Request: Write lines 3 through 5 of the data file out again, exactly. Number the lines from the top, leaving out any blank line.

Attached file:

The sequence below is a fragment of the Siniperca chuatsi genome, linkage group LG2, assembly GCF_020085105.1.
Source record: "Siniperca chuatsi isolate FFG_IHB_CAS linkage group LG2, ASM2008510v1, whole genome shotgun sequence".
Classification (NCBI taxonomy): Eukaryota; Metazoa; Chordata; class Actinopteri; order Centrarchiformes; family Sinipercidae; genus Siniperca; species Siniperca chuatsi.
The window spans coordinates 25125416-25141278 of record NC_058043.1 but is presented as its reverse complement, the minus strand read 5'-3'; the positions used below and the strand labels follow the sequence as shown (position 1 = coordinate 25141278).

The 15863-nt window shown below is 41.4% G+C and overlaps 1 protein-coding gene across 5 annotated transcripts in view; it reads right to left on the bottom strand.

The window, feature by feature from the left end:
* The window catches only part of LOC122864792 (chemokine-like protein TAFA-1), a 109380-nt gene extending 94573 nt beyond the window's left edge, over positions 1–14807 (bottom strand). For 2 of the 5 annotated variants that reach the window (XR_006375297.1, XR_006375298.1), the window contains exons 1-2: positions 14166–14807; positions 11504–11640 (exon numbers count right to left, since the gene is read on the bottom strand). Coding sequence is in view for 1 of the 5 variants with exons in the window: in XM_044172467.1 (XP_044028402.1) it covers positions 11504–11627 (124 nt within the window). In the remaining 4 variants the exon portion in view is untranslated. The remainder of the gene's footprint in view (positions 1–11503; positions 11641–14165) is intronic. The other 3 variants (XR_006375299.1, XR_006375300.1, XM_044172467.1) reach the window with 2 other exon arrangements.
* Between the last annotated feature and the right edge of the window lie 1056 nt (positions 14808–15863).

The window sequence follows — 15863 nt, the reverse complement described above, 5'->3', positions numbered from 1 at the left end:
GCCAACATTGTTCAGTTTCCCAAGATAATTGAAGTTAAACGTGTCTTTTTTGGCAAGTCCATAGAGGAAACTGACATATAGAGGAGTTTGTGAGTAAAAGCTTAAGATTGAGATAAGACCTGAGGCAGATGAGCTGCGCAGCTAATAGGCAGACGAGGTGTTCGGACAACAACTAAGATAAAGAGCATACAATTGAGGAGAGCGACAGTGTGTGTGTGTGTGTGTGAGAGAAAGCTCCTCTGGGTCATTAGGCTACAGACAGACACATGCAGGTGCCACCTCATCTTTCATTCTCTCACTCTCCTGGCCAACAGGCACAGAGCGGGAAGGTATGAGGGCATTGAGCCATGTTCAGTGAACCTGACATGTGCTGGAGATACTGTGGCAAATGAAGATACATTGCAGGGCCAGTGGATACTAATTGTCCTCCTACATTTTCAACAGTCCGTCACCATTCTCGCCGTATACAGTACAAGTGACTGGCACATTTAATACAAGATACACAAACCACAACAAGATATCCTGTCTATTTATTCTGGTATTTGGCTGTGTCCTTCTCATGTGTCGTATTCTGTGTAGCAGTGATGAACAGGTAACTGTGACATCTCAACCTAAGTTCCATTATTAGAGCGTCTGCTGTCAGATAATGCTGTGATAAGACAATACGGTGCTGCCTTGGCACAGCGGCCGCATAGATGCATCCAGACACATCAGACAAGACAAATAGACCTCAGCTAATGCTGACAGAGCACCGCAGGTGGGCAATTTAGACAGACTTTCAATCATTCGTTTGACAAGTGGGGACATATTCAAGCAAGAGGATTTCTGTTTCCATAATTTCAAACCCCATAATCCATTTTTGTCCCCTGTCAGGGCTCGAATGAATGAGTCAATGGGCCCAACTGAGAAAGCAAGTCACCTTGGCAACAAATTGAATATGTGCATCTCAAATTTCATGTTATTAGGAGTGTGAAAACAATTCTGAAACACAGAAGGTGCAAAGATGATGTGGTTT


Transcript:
Classification (NCBI taxonomy): Eukaryota; Metazoa; Chordata; class Actinopteri; order Centrarchiformes; family Sinipercidae; genus Siniperca; species Siniperca chuatsi.
The window spans coordinates 25125416-25141278 of record NC_058043.1 but is presented as its reverse complement, the minus strand read 5'-3'; the positions used below and the strand labels follow the sequence as shown (position 1 = coordinate 25141278).

The 15863-nt window shown below is 41.4% G+C and overlaps 1 protein-coding gene across 5 annotated transcripts in view; it reads right to left on the bottom strand.